Matthew Schneider of the U.S. Attorney’s Office in Detroit issued the following release on the federal jury verdict, headlined “Federal Agent Cleared of Wrongdoing in Death of Fugitive:”
“After a two-week trial, an eight-member jury found defendant Mitchell Quinn, deputized at the time as a U.S. Marshals task force officer, did not violate the constitutional rights of Terrance Kellom, a felon who was wanted on an arrest warrant for armed robbery, among other offenses. The jury deliberated less than three hours before returning their verdict of no cause.
“According to the evidence presented at trial, agent Quinn acted in self-defense when Terrence Kellom attacked him with a hammer during the attempted arrest of Mr. Kellom on April 27, 2015.”
In addition to the serious setback represented by officer Fitzgerald’s reversal of his deposition testimony, VOD’s research of court documents shows that U.S. District Court Judge Sean Cox used his gavel to hammer most of the plaintiff’s evidence and arguments out of the trial, preventing the jury from ever hearing them. He held numerous in limine (non-public) hearings, then issued an order Sept. 4, 2019 upholding most of the defendant United States of America’s arguments. See 31 page protective order at http://voiceofdetroit.net/wp-content/uploads/Cox-order-Kellom-case-pages-deleted.pdf.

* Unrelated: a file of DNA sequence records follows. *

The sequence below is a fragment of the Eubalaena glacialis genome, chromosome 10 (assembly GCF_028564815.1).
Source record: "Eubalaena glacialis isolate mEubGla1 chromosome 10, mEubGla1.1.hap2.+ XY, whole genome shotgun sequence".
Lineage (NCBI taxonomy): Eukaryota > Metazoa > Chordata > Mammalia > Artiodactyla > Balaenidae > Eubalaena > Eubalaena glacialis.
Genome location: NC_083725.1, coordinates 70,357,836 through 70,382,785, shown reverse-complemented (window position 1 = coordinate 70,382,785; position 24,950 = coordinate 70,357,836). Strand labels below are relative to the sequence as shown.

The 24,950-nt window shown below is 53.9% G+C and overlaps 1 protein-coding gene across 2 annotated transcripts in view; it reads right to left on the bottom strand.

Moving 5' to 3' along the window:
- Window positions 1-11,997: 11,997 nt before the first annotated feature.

Cox ruled that “plaintiffs “may not present evidence or make assertions regarding the adequacy of the criminal investigations.” He referred to reports and conclusions by Wayne County Prosecutor Kym Worthy, the State Police, and the U.S. Department of Homeland Security. In other words, their conclusions of “justifiable homicide” remained intact and admissible.
In addition, Judge Cox wielded a heavy hammer against Attorney Ayad and Kevin Kellom in response to Ayad’s disclosure of the plaintiff’s own sworn deposition of Officer Fitzgerald.
Judge Cox ruled that Ayad had violated an April 23, 2018 “Stipulated Protective Order” and ordered him to pay $2,220 to Quinn’s attorneys.
A story by Detroit News reporter George Hunter called the original order a “gag order,” which “barred anyone involved in the lawsuit from discussing the case.” Hunter said both plaintiffs and defense had agreed to that order.
The actual order, however, falls far short of Hunter’s description.